Gregory Cheadle, the black man President Donald Trump once described at a rally as “my African American,” is fed up.
After two years of frustration with the president’s rhetoric on race and the lack of diversity in the administration, Cheadle told PBS NewsHour he has decided to leave the Republican party and run for a seat in the U.S. House of Representative as an independent in 2020.
Now, the 62-year-old real estate broker, who supported the Republican approach to the economy, said he sees the party as pursuing a “pro-white” agenda and using black people like him as “political pawns.” The final straw for Cheadle came when he watched many Republicans defend Trump’s tweets telling four congresswomen of color, who are all American citizens, to go back to their countries, as well as defend the president’s attacks on Rep. Elijah Cummings, D-Md., and his comments that Cummings’ hometown of Baltimore is “infested.”
“President Trump is a rich guy who is mired in white privilege to the extreme,” said Cheadle, of Redding, Calif., who switched from being an independent to a Republican in 2001. “Republicans are too sheepish to call him out on anything and they are afraid of losing their positions and losing any power themselves.”
President Trump faced fierce backlash after he tweeted in July that Reps. Alexandria Ocasio-Cortez, D-N.Y., Ilhan Omar, D-Minn., Rashida Tlaib, D-Mich., and Ayanna Pressley, D-Mass., should leave the United States.
“Why don’t they go back and help fix the totally broken and crime infested places from which they came,” Trump wrote. “Then come back and show us how it is done.”
That same month, Trump said Cummings’ Maryland district which includes parts of Baltimore was “a disgusting, rat and rodent infested mess.”
The White House and Trump have fiercely defended the president’s comments as fair criticism of the lawmakers’ liberal policies. But for Cheadle, the incidents were too much. A few weeks ago, he was scrolling through posts written by fellow Republicans, who are his Facebook friends, and reached a breaking point.
“They were sidestepping the people of color issue and saying that, ‘No, it’s not racist,’” he said. “They were saying these people were socialists and communists. That’s what they were saying. And I thought this is a classic case of whites not seeing racism because they want to put blinders on and make it about something else.”
Cheadle became widely known in June 2016 when Trump, then a presidential candidate, pointed to him at a rally in Redding, Calif. and said, “Look at my African American over here. Look at him. Are you the greatest?”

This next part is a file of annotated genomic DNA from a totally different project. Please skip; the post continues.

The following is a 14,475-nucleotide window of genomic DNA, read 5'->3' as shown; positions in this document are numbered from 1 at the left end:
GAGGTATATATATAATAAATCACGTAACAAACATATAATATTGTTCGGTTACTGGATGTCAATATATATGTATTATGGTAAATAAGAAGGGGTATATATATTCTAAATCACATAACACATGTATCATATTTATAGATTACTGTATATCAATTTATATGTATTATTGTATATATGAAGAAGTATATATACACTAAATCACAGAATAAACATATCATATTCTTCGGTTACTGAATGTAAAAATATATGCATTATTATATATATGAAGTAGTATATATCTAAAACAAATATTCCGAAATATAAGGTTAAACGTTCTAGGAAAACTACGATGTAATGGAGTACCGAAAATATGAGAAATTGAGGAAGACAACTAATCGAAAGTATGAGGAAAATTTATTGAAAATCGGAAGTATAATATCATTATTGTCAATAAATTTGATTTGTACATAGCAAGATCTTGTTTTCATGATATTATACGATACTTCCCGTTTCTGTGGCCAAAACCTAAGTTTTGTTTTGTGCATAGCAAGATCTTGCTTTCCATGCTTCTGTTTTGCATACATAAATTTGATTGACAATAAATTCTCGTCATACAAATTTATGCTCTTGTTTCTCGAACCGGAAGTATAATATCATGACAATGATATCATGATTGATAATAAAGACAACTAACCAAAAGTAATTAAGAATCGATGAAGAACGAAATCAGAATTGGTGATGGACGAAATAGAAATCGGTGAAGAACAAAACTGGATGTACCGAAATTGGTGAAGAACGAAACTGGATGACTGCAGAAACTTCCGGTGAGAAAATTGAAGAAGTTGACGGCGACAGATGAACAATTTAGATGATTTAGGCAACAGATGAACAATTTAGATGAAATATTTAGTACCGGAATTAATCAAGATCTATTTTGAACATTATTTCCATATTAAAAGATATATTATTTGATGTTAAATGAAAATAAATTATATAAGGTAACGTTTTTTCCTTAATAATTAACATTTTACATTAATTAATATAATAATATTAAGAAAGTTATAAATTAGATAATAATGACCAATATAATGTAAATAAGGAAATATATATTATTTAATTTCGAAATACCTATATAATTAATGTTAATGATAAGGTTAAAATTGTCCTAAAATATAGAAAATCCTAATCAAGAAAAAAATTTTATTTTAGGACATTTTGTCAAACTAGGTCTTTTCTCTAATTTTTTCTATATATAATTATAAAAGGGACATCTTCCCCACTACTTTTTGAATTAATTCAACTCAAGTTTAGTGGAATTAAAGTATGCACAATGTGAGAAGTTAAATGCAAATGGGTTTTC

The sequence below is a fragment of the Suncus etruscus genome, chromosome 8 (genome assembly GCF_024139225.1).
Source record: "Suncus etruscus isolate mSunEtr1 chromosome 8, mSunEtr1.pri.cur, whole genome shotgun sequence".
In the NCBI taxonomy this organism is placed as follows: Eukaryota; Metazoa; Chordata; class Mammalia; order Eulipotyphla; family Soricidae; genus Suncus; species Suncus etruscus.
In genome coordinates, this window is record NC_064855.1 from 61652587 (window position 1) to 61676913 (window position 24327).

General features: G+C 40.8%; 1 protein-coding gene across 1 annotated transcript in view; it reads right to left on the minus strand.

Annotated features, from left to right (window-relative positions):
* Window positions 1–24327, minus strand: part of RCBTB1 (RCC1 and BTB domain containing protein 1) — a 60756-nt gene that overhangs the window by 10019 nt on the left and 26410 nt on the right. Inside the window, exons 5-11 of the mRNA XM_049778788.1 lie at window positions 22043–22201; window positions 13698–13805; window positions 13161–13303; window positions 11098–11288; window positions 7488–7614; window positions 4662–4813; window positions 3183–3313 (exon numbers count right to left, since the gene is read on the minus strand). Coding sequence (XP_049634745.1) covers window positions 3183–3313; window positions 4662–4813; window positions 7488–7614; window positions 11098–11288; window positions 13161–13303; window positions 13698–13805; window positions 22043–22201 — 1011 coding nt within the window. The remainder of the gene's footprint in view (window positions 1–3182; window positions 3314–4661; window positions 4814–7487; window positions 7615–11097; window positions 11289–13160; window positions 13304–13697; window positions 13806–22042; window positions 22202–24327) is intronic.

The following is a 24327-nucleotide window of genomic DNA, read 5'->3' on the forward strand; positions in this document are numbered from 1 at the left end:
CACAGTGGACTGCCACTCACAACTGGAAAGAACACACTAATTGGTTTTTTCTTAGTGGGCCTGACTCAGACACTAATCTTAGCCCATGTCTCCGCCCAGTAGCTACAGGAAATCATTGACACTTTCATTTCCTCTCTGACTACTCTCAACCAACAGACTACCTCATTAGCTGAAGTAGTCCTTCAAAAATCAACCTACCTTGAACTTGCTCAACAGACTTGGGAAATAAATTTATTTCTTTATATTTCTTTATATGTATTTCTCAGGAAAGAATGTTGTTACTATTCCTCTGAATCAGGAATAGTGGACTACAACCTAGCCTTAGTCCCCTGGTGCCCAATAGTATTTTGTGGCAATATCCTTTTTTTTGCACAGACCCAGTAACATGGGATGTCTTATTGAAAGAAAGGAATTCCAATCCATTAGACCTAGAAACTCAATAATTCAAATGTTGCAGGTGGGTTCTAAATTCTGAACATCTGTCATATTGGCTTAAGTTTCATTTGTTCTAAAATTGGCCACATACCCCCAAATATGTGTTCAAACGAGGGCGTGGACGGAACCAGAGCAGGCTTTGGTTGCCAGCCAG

At the time, Cheadle took the president’s comments as a joke and laughed along with the president and the crowd of largely white supporters. Now, his view of that moment has changed. “I’m more critical of it today than I was back then because today I wonder to what extent he said that for political gain or for attention,” he said.
Cheadle said he understands some will think he waited too long to leave the Republican party, even accepting those assertions as “correct.” He said he had held out hope that the Republican party would move to work on challenges specifically facing African Americans like healthcare disparities or black families having less wealth than white families. But, he no longer expects that.
Cheadle said he is especially unhappy with the racial makeup of the president’s judicial nominations. Trump often gets loud applause at campaign rallies for touting how many judges his administration has been able to get confirmed by the Senate. But an Associated Press analysis has found that 91 percent of Trump’s nominees are white, and 81 percent are male.
Cheadle said he wouldn’t use the term “racist” to describe the president but believes he has a “white superiority complex.”
“When you look at his appointments for the bench: White, white, white, white white, white, white,” Cheadle said. “That to me is really damning to everybody else because no one else gets a chance because he’s thinking that the whites are superior, period.”
As a black Trump supporter, Cheadle was part of a small club. The majority of African American voters have overwhelmingly supported Democrats for decades. President Trump won the support of just eight percent of black voters in 2016, while Hillary Clinton won 88 percent of them.
Trump’s overall approval rating sits at 41 percent, while 45 percent of people “strongly disapprove” of the job he’s doing, according to the latest PBS NewsHour, NPR and Marist poll released this week. Among Republicans, he is much more popular. Another poll by PBS NewsHour, NPR and Marist from earlier in the summer found that 90 percent of Republicans approve of the job he is doing, while the president’s approval rating with independent voters was 42 percent and his disapproval was 53 percent.
Cheadle said he is open to voting for candidates in any party and will evaluate how their platforms will help African Americans when deciding who to support in the future.
This will be Cheadle’s fifth time running for Congress, though he has yet to win. He most recently ran in 2018–vying for the same seat to represent California’s first congressional district. As part of his platform, he will be advocating balancing the federal budget and providing zero interest student loans.
When asked what he would say to critics who think he is leaving the Republican party for publicity, Cheadle said he understands the potential criticism, but that he believes running as an independent is even harder than as a Democrat or Republican because of the lack of party structure. In the end, his decision came down to being disgusted with the president’s words.
“We just haven’t had people called the names publicly that we have had with this administration,” he said. “To stay on this ship now, as a black Republican, I couldn’t do it.”